How Much Market Share Do These Books Need?

Industry analyst Chris Grove of Eilers & Krejcik told Gaming Today’s Rebecca Hanchett that Kentucky figures to shape up like other states, with five or six giants dominating the sports betting space.

“Low single-digit market share appears to be what’s available for the challenger brands,” Grove said.

While operators are rarely forthcoming about the market share they’re targeting, and Stevens and Kornegay both stressed that each state is different, companies like Circa and SuperBook don’t need as much handle as competitors that are spending hand-over-fist to acquire customers.

“We are the tortoise just moving along,” Kornegay said. “We are not in a hurry. We’re in for the long run, and we don’t need to dive into the deep end. We can go into the shallow end, and earn our customer’s respect and loyalty by the service and the offerings that we have.”

The Vegas Difference

Circa has built a reputation as a sportsbook that takes all comers. While most of the sports betting market leaders do not welcome sharp action, Circa’s bookmaking model is based on it. The book accepts six-figure bets on NFL Sundays, for example, from anyone who wants to place them, including pro gamblers.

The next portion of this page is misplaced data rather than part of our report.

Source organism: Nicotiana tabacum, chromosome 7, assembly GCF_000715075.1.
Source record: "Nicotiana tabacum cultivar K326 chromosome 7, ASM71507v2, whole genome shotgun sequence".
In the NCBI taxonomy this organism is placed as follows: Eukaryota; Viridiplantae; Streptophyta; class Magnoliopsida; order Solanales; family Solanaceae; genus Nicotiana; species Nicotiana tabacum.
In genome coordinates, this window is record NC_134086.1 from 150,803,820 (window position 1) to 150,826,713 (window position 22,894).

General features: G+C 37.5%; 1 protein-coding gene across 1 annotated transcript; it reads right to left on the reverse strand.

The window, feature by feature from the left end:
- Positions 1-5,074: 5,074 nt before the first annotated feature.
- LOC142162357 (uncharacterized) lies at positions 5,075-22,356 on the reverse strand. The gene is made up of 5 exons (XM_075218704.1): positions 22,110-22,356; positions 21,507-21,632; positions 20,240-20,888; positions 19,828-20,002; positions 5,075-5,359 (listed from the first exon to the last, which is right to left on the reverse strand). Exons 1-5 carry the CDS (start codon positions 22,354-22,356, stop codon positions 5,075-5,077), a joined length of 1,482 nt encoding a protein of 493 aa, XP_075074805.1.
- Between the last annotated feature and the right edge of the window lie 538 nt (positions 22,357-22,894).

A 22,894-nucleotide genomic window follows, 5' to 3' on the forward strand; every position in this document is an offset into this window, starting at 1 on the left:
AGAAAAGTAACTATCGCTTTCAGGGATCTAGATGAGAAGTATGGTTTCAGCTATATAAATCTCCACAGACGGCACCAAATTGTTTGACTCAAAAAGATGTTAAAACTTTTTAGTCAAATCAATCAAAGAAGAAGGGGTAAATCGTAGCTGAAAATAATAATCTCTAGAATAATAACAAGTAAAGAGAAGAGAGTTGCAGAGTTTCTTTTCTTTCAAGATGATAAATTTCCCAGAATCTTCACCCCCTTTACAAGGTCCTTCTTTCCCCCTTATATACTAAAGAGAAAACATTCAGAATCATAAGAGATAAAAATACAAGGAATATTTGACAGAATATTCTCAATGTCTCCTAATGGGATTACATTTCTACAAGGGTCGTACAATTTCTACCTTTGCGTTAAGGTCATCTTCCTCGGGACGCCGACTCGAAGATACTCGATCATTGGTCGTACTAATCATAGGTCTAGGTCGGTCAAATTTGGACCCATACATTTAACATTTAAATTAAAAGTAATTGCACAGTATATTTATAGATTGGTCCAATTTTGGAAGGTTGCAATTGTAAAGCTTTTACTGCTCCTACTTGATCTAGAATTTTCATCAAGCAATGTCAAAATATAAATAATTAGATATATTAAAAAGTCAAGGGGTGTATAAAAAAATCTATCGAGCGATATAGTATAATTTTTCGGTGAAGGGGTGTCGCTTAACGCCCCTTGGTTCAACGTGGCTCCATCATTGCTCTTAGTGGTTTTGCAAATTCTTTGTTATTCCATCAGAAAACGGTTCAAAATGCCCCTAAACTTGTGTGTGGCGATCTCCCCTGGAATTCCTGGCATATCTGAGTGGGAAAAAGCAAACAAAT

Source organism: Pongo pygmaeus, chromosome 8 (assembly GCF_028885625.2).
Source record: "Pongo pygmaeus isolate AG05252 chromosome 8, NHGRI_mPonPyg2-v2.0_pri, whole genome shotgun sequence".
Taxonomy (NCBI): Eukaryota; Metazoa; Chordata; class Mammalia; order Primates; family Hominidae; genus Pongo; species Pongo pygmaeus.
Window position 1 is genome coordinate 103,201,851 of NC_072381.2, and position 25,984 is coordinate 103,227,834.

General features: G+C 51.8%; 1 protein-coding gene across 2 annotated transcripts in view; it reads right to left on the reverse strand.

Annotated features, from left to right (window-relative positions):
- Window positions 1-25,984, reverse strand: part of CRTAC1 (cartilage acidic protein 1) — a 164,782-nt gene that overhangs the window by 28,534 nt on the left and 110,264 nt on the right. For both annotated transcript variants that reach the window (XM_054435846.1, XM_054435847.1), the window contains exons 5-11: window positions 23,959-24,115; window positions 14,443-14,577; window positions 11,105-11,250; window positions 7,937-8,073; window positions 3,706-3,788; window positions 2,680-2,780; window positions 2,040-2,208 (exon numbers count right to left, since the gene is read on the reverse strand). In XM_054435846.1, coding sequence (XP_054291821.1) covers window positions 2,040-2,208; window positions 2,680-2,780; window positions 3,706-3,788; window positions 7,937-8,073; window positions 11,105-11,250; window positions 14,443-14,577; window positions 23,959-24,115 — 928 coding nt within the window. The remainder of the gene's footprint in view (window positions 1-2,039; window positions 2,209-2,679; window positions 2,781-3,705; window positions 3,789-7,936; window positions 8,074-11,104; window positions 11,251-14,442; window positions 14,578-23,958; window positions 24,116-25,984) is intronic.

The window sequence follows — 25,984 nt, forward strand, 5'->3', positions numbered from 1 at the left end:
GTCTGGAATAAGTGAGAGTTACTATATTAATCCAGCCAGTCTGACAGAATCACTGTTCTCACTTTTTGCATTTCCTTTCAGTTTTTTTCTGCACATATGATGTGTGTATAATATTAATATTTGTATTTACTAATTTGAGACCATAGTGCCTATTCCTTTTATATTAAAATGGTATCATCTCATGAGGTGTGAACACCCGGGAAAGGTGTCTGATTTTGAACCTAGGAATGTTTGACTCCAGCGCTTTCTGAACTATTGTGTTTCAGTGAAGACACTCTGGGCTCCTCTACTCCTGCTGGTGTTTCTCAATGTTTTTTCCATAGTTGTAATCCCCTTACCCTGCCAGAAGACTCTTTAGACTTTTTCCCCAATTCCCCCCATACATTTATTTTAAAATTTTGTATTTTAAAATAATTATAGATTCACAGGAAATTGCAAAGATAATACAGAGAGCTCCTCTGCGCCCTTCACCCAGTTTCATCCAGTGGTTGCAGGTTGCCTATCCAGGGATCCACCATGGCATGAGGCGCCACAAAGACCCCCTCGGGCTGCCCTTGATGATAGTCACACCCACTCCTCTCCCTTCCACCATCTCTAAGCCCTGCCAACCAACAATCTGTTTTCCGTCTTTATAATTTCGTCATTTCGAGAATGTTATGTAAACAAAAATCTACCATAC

Then, there’s a domino effect, as aspiring recreational bettors also flock to Circa – they want to play where the pros do. After all, what avid poker player wouldn’t want the chance to sit down with Phil Ivey?

The model is working in Nevada (although Circa’s jewel of a property in downtown Las Vegas certainly helps, too), where Eilers & Krejcik Gaming estimates that the book’s 11.6% market share (from May 2022 to May 2023) ranks third behind only Caesars/William Hill and BetMGM (via Nevada Independent).

But is the model effective in other states?

“One of the most important things to remember is that bettors need to have multiple options in whatever jurisdiction you live in,” Stevens said. “The way we compete is we bring something a little bit different to the table in Colorado, in Iowa, and certainly we will in Illinois when we get there, and in Kentucky when we get there. It really comes down to differentiating a little bit, and I think that’s where we’ve developed our own little niche.”

There’s a school of thought that US bettors will eventually wisen up to pricing. Consumers are price-sensitive about pretty much everything; why not betting lines?

“We promote ourselves [in other states] as we have done here [in Nevada] — by our odds, our splits, and our menu and our Vegas experience of operating in the American market,” Kornegay said. “That’s really important that people understand that we have operated in the American market for over 30 years. We know what the American bettor wants, which some others are still trying to figure out.”

More on Kentucky Sports Betting

About the Author
Marcus DiNitto

Marcus DiNitto

Managing Editor, News
Marcus DiNitto was news managing editor of Gaming Today. In past roles, he has been managing editor at national sports websites SportsBusiness Daily, Sporting News, and The Linemakers, as well as with licensed sportsbook operator USA Sports Gaming. Marcus graduated from the University of Wisconsin-Madison, earned his MBA from the University of North Carolina-Charlotte, and studied sports and entertainment marketing at New York University.